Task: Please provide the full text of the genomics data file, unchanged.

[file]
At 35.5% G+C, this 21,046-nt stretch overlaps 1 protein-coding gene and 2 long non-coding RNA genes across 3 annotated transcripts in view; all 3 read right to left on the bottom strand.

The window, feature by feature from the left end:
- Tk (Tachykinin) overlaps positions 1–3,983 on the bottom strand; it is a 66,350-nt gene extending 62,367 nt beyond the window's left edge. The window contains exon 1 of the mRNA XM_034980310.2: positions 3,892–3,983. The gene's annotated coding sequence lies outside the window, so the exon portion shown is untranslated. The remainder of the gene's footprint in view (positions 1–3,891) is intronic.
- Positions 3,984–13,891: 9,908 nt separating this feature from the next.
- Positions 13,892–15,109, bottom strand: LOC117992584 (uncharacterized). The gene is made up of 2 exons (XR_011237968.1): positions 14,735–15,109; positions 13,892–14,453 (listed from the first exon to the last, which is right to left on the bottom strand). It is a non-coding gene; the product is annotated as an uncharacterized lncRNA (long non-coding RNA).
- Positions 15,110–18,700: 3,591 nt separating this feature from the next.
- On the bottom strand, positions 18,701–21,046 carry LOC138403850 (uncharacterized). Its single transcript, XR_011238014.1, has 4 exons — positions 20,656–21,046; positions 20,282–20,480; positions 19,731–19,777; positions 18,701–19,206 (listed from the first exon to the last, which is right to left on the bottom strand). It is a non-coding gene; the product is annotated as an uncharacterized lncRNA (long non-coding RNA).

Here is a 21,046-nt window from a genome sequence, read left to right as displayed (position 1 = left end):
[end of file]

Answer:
At 35.5% G+C, this 21,046-nt stretch overlaps 1 protein-coding gene and 2 long non-coding RNA genes across 3 annotated transcripts in view; all 3 read right to left on the bottom strand.

The window, feature by feature from the left end:
- Tk (Tachykinin) overlaps positions 1–3,983 on the bottom strand; it is a 66,350-nt gene extending 62,367 nt beyond the window's left edge. The window contains exon 1 of the mRNA XM_034980310.2: positions 3,892–3,983. The gene's annotated coding sequence lies outside the window, so the exon portion shown is untranslated. The remainder of the gene's footprint in view (positions 1–3,891) is intronic.
- Positions 3,984–13,891: 9,908 nt separating this feature from the next.
- Positions 13,892–15,109, bottom strand: LOC117992584 (uncharacterized). The gene is made up of 2 exons (XR_011237968.1): positions 14,735–15,109; positions 13,892–14,453 (listed from the first exon to the last, which is right to left on the bottom strand). It is a non-coding gene; the product is annotated as an uncharacterized lncRNA (long non-coding RNA).
- Positions 15,110–18,700: 3,591 nt separating this feature from the next.
- On the bottom strand, positions 18,701–21,046 carry LOC138403850 (uncharacterized). Its single transcript, XR_011238014.1, has 4 exons — positions 20,656–21,046; positions 20,282–20,480; positions 19,731–19,777; positions 18,701–19,206 (listed from the first exon to the last, which is right to left on the bottom strand). It is a non-coding gene; the product is annotated as an uncharacterized lncRNA (long non-coding RNA).

Here is a 21,046-nt window from a genome sequence, read left to right as displayed (position 1 = left end):